The Neos will select a shell and make it their own. They will defend their shell from all who stray too close.

A group of Neos will pair off and spawn fairly readily. Feed the adults a good quality diet to condition them, and then leave them to it. The first you will know about a successful spawn will be when the fry venture out of the shell.

Spawning and raising Neos is really pretty easy. The hardest part will be trying to catch the babies out to sell them. The minute you go near the tank with a net, every fish will disappear into their shells.


9 – Gold White Cloud Mountain Minnows

Gold White Cloud Mountain Minnows

Gold White Cloud Mountain Minnows are a color form of the regular White Clouds. They are as easy to spawn as regular White Clouds, but they are likely to sell for more money due to their scarcity.

To breed Gold White Cloud Mountain Minnows, set up a dedicated aquarium. A 10 or 20-gallon tank should be sufficient. Add a large clump of Java Moss or some homemade spawning mops. When your White Clouds are actually spawning they will deposit the eggs into the moss or mops.

Spend a couple of weeks conditioning your White Clouds into spawning condition by feeding them lots of live or frozen foods. When your females are looking plump and the males can be seen ‘dancing’ in front of the females, move your group of White Clouds to the spawning tank.

Your Gold White Clouds will probably spawn quickly after being moved to the spawning tank.

When your Gold White Clouds spawn, you will see them swimming in and out of the moss or spawning mops. Each pass, depositing more and more eggs. Once spawning has finished, be prepared to remove the adults and return them to their usual tank. White Clouds will happily eat every egg they can find and the developing fry.

White Cloud Mountain Minnow eggs take around 2 to 3 days to hatch and the fry will be free swimming a couple of days later. Feed the fry on newly hatched brine shrimp, moving on to good commercial fry food or crushed flakes.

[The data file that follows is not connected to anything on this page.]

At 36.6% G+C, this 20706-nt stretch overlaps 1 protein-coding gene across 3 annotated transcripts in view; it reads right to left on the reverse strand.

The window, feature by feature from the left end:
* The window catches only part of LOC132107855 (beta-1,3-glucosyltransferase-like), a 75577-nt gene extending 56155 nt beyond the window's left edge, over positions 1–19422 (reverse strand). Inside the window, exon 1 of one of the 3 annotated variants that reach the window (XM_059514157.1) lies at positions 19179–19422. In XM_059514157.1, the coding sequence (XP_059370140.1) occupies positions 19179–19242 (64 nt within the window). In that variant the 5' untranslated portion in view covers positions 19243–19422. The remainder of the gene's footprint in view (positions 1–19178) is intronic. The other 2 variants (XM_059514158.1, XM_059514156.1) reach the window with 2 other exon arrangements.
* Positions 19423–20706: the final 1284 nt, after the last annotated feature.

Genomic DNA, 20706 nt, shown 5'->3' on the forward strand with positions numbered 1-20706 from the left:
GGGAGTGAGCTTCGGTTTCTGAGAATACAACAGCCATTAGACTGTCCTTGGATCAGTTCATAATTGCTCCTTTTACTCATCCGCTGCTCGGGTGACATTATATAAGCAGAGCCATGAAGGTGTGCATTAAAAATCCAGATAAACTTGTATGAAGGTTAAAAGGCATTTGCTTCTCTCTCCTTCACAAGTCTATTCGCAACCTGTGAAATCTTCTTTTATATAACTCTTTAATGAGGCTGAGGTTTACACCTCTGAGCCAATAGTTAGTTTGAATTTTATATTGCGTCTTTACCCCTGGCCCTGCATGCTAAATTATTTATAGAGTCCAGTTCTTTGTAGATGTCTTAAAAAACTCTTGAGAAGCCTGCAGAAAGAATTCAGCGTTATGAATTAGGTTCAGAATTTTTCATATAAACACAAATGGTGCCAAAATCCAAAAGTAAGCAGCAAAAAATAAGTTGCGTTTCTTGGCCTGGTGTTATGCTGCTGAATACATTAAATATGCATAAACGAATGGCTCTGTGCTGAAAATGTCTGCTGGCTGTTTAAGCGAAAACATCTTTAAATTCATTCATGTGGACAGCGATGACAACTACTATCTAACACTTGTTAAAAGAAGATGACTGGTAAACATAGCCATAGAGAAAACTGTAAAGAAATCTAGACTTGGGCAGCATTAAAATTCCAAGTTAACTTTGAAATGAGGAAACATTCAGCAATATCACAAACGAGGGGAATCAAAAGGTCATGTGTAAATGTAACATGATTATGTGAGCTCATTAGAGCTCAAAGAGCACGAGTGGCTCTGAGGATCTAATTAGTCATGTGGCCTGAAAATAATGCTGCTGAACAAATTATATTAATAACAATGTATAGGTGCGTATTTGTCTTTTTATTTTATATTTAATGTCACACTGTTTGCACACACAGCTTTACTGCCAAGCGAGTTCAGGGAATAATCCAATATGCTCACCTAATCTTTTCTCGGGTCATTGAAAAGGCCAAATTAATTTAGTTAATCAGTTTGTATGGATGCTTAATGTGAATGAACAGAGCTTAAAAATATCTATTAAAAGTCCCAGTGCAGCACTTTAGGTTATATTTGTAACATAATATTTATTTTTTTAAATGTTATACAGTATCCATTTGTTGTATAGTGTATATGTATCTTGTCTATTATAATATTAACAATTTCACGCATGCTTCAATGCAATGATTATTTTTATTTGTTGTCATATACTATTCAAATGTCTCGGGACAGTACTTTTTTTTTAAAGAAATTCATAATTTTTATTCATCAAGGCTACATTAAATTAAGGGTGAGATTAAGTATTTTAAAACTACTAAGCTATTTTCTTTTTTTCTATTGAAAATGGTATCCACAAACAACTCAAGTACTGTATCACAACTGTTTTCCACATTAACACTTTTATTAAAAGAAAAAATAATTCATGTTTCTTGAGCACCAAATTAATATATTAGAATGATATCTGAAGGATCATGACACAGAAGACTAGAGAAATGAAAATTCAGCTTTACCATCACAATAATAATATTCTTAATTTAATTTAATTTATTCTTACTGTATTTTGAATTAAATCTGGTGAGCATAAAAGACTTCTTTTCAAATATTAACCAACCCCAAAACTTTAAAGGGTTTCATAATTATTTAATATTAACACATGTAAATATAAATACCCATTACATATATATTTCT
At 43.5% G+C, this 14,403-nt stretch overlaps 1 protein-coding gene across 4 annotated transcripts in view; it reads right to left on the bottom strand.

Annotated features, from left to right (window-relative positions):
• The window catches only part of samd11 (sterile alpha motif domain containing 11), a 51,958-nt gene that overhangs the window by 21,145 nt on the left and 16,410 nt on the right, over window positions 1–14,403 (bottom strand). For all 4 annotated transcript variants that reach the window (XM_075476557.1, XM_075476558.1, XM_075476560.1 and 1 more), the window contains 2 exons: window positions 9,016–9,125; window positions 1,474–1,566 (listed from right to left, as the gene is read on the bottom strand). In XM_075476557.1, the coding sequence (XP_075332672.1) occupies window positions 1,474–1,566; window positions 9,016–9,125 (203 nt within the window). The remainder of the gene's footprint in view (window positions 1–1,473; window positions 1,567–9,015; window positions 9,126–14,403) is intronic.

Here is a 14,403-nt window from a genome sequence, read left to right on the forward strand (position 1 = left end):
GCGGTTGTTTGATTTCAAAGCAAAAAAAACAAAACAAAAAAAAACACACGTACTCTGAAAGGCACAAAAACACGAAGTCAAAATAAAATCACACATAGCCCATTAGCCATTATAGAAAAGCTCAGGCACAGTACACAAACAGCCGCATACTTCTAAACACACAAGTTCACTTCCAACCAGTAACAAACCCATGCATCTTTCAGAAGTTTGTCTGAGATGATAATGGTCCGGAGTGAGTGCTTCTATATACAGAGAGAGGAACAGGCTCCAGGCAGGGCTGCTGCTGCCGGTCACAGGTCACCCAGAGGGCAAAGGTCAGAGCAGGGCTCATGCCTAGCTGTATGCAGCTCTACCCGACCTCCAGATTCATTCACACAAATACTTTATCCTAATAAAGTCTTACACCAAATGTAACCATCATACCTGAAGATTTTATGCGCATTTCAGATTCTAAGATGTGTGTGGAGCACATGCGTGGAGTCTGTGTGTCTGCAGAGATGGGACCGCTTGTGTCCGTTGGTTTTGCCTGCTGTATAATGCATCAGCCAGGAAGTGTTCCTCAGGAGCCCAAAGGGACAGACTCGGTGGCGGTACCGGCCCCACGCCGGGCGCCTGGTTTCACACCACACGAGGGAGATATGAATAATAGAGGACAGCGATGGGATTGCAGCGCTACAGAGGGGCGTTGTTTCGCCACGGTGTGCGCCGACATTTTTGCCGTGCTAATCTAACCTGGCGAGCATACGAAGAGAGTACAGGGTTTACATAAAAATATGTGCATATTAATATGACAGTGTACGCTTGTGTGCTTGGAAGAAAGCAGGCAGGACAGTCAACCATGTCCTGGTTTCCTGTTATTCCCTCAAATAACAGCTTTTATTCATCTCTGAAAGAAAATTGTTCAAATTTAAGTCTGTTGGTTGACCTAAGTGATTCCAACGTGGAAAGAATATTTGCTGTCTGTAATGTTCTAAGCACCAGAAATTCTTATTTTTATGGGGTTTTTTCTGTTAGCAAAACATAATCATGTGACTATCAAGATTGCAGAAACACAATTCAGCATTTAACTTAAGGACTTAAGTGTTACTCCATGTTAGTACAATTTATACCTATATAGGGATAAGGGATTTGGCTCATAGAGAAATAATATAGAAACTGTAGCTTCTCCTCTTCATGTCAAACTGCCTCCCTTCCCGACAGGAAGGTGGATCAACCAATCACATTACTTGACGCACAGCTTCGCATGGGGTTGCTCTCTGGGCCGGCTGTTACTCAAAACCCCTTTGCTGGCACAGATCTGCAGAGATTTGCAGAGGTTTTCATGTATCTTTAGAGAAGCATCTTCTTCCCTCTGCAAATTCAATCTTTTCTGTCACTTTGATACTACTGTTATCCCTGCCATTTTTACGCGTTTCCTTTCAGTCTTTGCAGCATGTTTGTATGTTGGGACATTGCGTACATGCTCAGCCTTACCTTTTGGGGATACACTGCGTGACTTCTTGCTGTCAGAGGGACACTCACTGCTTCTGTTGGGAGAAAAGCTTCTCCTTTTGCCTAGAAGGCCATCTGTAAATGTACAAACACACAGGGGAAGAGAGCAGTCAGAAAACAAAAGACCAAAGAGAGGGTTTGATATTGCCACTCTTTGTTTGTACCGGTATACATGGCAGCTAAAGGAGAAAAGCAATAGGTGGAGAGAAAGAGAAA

Gold White Cloud Mountain Minnows always sell well, and you shouldn’t have any trouble finding a local fish store that wants to buy them from you.



8 – Ricefish

Rice Fish

Ricefish are seriously underappreciated in the hobby at the moment. At first glance, they are relatively dull, but in fact, they are surprisingly colorful and their color ‘pops’ against the bright greens of a planted tank. If your local store doesn’t yet sell them, they will certainly start once you take the first batch in to sell to them.

Ricefish will spend several months of the year spawning. During this time they may spawn daily. When you are ready to spawn your Ricefish, place one or more pairs into a 10 or 20-gallon aquarium which is planted up with fine-leafed plants, Java moss, or spawning mops.

Ricefish have a slightly unusual technique for spawning. The females will swim around the aquarium with the eggs ‘dangling’ from her. The eggs hang down like a string of grapes. She may keep the eggs attached for several hours or several days, depending on the actual species. When she is ready, the female will deposit the eggs into the plants or spawning mops.

The eggs will take a few days to hatch and the young should be fed micro worms or vinegar eels, moving on to newly hatched brine shrimp after a week or so. Ricefish grow quickly. This is probably an evolutionary adaptation to their short lives in the wild.

Although Ricefish show no maternal care for their young, they don’t usually eat the eggs or fry. The real problem raising Ricefish is, that as the young Ricefish grow, they will eat the next batch of developing fry. For this reason, separate batches should be raised in separate aquariums.

Ricefish spawn often and develop quickly. For this reason, you may need to find 2 or 3 local outlets to sell your Ricefish.